Vaseline glass – made by adding uranium oxide and named for the trademark petroleum jelly – is different things to different collectors.
Many purists say the only true vaseline glass is yellow or yellow-green glass that fluoresces to a glowing green under a black light. Others favor opalescent or "lemon pearline" glass, shaded from yellow to milky white. Pieces like this vase, which has almost no yellow tones, are often categorized as green vaseline glass or even just "green Depression glass."
The vase was $25 at an M street estate sale. It isn't marked, but it probably dates back to the 1930s or early '40s. Vaseline glass was first made in the mid-19th century, when European glassmakers began to use uranium for yellow and green glass. In the U.S., it was made until World War II, when the government took over all supplies of uranium for the war effort. New vaseline glass is being manufactured today.
Some glass sold as vaseline glass does not glow under a black light. Many collectors carry a small ultraviolet light to test before they buy. Small enough to fit into a jacket pocket or handbag, the lights cost around $25 to $50 each and can be found in shops that cater to stamp collectors. (Philatelists use UV lights to ascertain if a stamp has been "tagged" with fluorescent ink, a step used by the post office to facilitate electronic sorting.)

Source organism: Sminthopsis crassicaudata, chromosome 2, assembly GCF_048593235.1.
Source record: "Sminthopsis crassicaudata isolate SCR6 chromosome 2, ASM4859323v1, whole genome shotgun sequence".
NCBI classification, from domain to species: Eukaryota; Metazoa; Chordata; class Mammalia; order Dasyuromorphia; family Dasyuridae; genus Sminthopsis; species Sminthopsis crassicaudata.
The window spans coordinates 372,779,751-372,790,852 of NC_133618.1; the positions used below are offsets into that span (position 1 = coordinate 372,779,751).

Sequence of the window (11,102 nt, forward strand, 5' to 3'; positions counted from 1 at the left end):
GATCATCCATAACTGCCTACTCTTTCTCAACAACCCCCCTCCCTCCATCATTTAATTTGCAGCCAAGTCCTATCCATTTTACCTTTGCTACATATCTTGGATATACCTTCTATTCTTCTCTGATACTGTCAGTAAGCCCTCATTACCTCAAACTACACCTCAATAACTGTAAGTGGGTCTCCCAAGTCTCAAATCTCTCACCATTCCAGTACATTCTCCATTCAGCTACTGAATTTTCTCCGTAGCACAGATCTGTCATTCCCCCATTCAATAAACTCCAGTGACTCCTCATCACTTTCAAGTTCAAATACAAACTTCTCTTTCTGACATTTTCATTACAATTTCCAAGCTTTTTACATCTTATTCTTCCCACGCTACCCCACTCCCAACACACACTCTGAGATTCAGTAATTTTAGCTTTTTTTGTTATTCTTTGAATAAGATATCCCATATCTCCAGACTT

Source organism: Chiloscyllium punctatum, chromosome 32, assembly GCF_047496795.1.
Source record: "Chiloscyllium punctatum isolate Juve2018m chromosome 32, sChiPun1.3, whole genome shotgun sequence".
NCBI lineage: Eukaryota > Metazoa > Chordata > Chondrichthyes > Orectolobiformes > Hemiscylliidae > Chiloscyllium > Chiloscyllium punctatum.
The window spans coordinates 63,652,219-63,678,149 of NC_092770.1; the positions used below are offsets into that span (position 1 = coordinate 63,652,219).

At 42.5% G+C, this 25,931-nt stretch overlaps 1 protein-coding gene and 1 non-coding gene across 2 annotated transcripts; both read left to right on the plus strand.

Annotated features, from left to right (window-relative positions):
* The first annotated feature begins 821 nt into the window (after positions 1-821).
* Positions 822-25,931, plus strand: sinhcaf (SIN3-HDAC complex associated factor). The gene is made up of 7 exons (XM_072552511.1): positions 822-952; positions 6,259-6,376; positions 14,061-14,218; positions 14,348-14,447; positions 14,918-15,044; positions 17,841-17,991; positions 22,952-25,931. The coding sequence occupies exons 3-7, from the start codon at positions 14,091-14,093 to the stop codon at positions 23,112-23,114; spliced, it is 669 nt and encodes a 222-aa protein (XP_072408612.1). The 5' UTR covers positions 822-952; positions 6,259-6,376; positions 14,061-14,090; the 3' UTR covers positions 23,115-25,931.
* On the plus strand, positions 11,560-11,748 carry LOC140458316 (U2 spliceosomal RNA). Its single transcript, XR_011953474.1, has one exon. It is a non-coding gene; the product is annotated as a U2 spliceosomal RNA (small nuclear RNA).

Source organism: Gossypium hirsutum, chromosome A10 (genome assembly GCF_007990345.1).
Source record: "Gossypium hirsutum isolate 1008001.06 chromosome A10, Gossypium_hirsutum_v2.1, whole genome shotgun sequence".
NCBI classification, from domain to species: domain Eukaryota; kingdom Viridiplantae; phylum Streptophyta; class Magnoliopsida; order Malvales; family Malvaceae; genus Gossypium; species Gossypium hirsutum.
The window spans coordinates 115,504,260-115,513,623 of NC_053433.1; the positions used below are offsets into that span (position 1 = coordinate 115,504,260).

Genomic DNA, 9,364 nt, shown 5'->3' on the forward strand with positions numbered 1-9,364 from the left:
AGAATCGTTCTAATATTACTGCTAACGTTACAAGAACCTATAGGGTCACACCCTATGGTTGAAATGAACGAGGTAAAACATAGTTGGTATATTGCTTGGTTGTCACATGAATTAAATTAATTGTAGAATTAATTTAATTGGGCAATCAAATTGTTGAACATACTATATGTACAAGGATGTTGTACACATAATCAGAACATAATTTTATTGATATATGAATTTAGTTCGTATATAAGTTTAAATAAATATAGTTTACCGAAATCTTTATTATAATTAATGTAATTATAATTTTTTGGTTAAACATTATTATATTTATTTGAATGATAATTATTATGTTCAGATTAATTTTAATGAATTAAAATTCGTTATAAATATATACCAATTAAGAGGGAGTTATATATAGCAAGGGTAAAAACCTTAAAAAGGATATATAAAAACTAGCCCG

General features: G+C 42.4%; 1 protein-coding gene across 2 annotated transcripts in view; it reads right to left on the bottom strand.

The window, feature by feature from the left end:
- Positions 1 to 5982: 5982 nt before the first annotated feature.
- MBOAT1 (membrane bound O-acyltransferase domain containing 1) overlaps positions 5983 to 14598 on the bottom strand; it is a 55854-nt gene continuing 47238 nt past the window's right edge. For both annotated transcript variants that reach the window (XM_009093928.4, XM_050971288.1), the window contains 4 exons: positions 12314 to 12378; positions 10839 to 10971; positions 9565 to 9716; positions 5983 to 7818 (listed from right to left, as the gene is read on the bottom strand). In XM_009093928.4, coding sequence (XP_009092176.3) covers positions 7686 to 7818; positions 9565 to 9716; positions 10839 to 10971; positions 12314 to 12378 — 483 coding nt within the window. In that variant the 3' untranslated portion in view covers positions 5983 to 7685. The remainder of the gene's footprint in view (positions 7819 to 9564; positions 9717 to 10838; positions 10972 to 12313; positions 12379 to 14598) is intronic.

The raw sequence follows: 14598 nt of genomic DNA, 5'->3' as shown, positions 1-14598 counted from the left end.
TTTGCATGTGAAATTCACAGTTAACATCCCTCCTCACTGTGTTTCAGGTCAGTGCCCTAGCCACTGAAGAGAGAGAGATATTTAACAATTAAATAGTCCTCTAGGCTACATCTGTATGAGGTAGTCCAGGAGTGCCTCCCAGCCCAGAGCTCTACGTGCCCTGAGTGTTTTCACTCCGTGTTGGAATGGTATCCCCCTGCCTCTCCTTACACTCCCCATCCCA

Another kind of light trick is used for lithophanes. From the Greek for "vision in stone," a lithophane is made by varying the thickness of a translucent material, often delicate porcelain, so that an image is formed when the piece is held up to light. (Paper watermarks use the same principal of light and shadow.)
Lithophanes were especially popular during the mid-1800s. Lamp shades were often composed of lithophane panels depicting beautiful women, cherubic children or bucolic scenes. Vintage shades with all panels intact can bring more than $2,000; individual panels sell for $200 and up.
This Japanese-made lithophane teacup (with a matching saucer, not shown) was $5 at a recent sale near downtown. The geisha figure is a common motif in Japanese lithophanes; rarer and more valuable are erotic images, sometimes found on the bottom of sake sets. Also look for lithophanes on German steins; images include nudes, animals and military and hunting motifs.
Waltrina Stovall is a Dallas free-lance writer whose column appears regularly.